I assume that Jerry has drunk a lot of vino in the intervening 24 years because his prediction was dead wrong. Instead of shriveling away, Johnson & Johnson launched a PR campaign that by 1994, the year in which the Intel debacle occurred, had already become a model of what to do when circumstances damage a company’s reputation or brand. The campaign included the following elements:
* An immediate press campaign by Johnson & Johnson informing the public about the poisoned capsules and warning them not to use any Tylenol product. Company executives were instructed to not obfuscate or deny the scope of the problem but instead cooperate with the media in getting the story out so as to ensure everyone heard about the poisoning.
* An immediate recall of all Tylenol capsule products on store shelves (at a cost of more than $100 million to Johnson & Johnson).
* An offer to immediately swap out all Tylenol capsules with Tylenol tablets.
* A series of forthright statements by Tylenol upper management expressing their shock and pain over the deaths.
* After the completion of the recall, an extensive PR announcement of the introduction of new Tylenol products in tamper-proof packaging, coupled with an extensive series of promotional programs offering the new products at reduced prices via price discounts, coupons, and so on.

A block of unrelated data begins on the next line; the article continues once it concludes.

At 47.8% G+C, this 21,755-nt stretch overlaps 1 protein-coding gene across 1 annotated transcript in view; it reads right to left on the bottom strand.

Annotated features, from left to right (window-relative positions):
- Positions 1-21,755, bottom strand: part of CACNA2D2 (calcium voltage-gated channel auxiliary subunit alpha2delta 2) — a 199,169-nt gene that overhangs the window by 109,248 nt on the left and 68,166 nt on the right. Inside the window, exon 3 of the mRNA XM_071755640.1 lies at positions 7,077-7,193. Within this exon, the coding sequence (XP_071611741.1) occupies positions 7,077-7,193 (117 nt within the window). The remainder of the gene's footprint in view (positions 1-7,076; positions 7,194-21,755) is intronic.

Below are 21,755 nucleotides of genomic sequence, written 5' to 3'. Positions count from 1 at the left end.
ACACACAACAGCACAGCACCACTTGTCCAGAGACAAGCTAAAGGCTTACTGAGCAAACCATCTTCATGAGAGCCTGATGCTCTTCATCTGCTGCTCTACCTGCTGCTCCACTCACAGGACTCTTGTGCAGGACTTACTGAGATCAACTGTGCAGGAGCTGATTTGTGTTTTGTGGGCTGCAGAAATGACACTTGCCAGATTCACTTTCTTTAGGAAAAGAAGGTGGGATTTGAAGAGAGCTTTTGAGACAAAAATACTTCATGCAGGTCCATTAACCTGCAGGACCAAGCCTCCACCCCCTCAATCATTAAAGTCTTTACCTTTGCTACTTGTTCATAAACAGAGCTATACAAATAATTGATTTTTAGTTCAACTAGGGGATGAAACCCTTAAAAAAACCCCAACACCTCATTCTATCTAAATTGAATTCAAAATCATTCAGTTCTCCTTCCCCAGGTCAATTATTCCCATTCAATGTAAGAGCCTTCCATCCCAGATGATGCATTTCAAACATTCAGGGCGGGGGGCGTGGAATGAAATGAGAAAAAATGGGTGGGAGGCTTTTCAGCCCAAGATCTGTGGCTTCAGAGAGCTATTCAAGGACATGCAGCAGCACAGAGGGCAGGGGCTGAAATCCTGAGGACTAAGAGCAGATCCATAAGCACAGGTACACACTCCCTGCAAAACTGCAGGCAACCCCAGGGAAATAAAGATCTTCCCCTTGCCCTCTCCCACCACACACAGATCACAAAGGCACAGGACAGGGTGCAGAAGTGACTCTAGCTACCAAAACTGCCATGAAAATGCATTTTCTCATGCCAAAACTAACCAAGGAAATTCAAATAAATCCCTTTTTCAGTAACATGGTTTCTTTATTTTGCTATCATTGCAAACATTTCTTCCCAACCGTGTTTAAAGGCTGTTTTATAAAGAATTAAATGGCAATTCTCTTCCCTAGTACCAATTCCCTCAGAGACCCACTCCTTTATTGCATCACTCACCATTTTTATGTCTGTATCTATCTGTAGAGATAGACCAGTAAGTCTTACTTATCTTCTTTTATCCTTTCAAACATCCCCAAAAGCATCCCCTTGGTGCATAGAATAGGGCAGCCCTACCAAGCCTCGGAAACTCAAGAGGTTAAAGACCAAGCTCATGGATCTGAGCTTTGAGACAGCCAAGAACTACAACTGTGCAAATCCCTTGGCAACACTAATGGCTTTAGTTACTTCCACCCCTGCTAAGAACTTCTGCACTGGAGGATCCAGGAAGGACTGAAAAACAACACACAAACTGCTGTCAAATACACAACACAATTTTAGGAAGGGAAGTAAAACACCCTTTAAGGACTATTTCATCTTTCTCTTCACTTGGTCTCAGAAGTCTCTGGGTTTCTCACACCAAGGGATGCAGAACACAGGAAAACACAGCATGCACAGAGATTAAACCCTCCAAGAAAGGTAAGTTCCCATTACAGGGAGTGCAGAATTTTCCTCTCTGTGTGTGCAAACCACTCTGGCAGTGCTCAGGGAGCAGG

When you read Chapter 8 of this book, contrast these actions with the ones Intel actually took.
The result of Johnson & Johnson’s classic (and much studied) campaign rescued the product from the marketing grave. During the crisis Tylenol had seen its share of the market drop from 37 percent to 0 percent. A few months after the poisonings, Tylenol was back up to 24 percent market share and today still reigns as the leading brand of this popular painkiller.
So, there’s your answer, Bob. That’s how Intel could have known what to do. With a little study, a little history (hindsight), and a healthy dollop of common sense, we know how Intel could have saved itself a world of embarrassment and derision as well as a cool $500 million+.
(Oh, how do we know this? Because, Bob, amazingly enough, the second generation of Pentiums also suffered from math problems! But, Intel had learned its $500 million lesson. The company promptly offered to recall the “defective” processors and make dissatisfied customers whole. Since most customers didn’t really know what a floating-point unit [FPU] chip was and even more probably no longer knew how to do long division, the public—offered the security of Intel’s “guarantee blankie”—decided not to bother fixing a problem that wasn’t bothering them, and no one paid any attention to the whole imbroglio except for a small cadre of picky math people and hardware-obsessed geeks who took their new chips home and went away happy.)